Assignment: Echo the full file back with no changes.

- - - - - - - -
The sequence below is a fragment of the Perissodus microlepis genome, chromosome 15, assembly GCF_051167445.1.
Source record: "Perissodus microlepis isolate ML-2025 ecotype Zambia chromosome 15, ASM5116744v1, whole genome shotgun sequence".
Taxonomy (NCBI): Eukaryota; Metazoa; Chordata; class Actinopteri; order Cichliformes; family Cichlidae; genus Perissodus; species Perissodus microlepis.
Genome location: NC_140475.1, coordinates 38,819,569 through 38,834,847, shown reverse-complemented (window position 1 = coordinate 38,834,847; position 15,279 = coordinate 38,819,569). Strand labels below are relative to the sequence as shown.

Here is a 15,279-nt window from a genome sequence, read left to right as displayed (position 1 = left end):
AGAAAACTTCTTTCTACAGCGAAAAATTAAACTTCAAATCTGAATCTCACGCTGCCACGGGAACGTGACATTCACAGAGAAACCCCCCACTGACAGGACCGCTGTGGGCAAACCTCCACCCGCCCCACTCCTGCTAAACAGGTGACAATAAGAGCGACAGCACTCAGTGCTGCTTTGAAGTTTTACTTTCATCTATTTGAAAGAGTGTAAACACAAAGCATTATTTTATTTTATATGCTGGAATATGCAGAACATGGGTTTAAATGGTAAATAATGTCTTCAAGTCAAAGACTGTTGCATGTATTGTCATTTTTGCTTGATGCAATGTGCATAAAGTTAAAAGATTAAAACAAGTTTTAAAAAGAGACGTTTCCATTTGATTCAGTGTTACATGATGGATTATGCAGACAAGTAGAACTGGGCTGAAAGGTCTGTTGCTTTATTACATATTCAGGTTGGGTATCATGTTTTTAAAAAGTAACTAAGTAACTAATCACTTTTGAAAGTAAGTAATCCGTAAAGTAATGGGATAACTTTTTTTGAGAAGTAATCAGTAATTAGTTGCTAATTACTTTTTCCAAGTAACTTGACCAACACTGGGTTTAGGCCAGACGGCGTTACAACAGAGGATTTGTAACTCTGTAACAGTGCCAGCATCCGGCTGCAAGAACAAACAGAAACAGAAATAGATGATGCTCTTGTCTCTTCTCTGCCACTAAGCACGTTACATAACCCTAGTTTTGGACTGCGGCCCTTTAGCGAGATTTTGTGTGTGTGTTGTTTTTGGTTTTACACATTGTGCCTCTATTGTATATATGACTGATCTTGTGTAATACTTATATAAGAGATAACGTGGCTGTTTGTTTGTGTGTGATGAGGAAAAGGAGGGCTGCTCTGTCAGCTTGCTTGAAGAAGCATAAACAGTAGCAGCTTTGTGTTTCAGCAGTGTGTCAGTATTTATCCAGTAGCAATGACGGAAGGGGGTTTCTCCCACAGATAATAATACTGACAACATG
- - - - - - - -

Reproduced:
The sequence below is a fragment of the Perissodus microlepis genome, chromosome 15, assembly GCF_051167445.1.
Source record: "Perissodus microlepis isolate ML-2025 ecotype Zambia chromosome 15, ASM5116744v1, whole genome shotgun sequence".
Taxonomy (NCBI): Eukaryota; Metazoa; Chordata; class Actinopteri; order Cichliformes; family Cichlidae; genus Perissodus; species Perissodus microlepis.
Genome location: NC_140475.1, coordinates 38,819,569 through 38,834,847, shown reverse-complemented (window position 1 = coordinate 38,834,847; position 15,279 = coordinate 38,819,569). Strand labels below are relative to the sequence as shown.

Here is a 15,279-nt window from a genome sequence, read left to right as displayed (position 1 = left end):
AGAAAACTTCTTTCTACAGCGAAAAATTAAACTTCAAATCTGAATCTCACGCTGCCACGGGAACGTGACATTCACAGAGAAACCCCCCACTGACAGGACCGCTGTGGGCAAACCTCCACCCGCCCCACTCCTGCTAAACAGGTGACAATAAGAGCGACAGCACTCAGTGCTGCTTTGAAGTTTTACTTTCATCTATTTGAAAGAGTGTAAACACAAAGCATTATTTTATTTTATATGCTGGAATATGCAGAACATGGGTTTAAATGGTAAATAATGTCTTCAAGTCAAAGACTGTTGCATGTATTGTCATTTTTGCTTGATGCAATGTGCATAAAGTTAAAAGATTAAAACAAGTTTTAAAAAGAGACGTTTCCATTTGATTCAGTGTTACATGATGGATTATGCAGACAAGTAGAACTGGGCTGAAAGGTCTGTTGCTTTATTACATATTCAGGTTGGGTATCATGTTTTTAAAAAGTAACTAAGTAACTAATCACTTTTGAAAGTAAGTAATCCGTAAAGTAATGGGATAACTTTTTTTGAGAAGTAATCAGTAATTAGTTGCTAATTACTTTTTCCAAGTAACTTGACCAACACTGGGTTTAGGCCAGACGGCGTTACAACAGAGGATTTGTAACTCTGTAACAGTGCCAGCATCCGGCTGCAAGAACAAACAGAAACAGAAATAGATGATGCTCTTGTCTCTTCTCTGCCACTAAGCACGTTACATAACCCTAGTTTTGGACTGCGGCCCTTTAGCGAGATTTTGTGTGTGTGTTGTTTTTGGTTTTACACATTGTGCCTCTATTGTATATATGACTGATCTTGTGTAATACTTATATAAGAGATAACGTGGCTGTTTGTTTGTGTGTGATGAGGAAAAGGAGGGCTGCTCTGTCAGCTTGCTTGAAGAAGCATAAACAGTAGCAGCTTTGTGTTTCAGCAGTGTGTCAGTATTTATCCAGTAGCAATGACGGAAGGGGGTTTCTCCCACAGATAATAATACTGACAACATG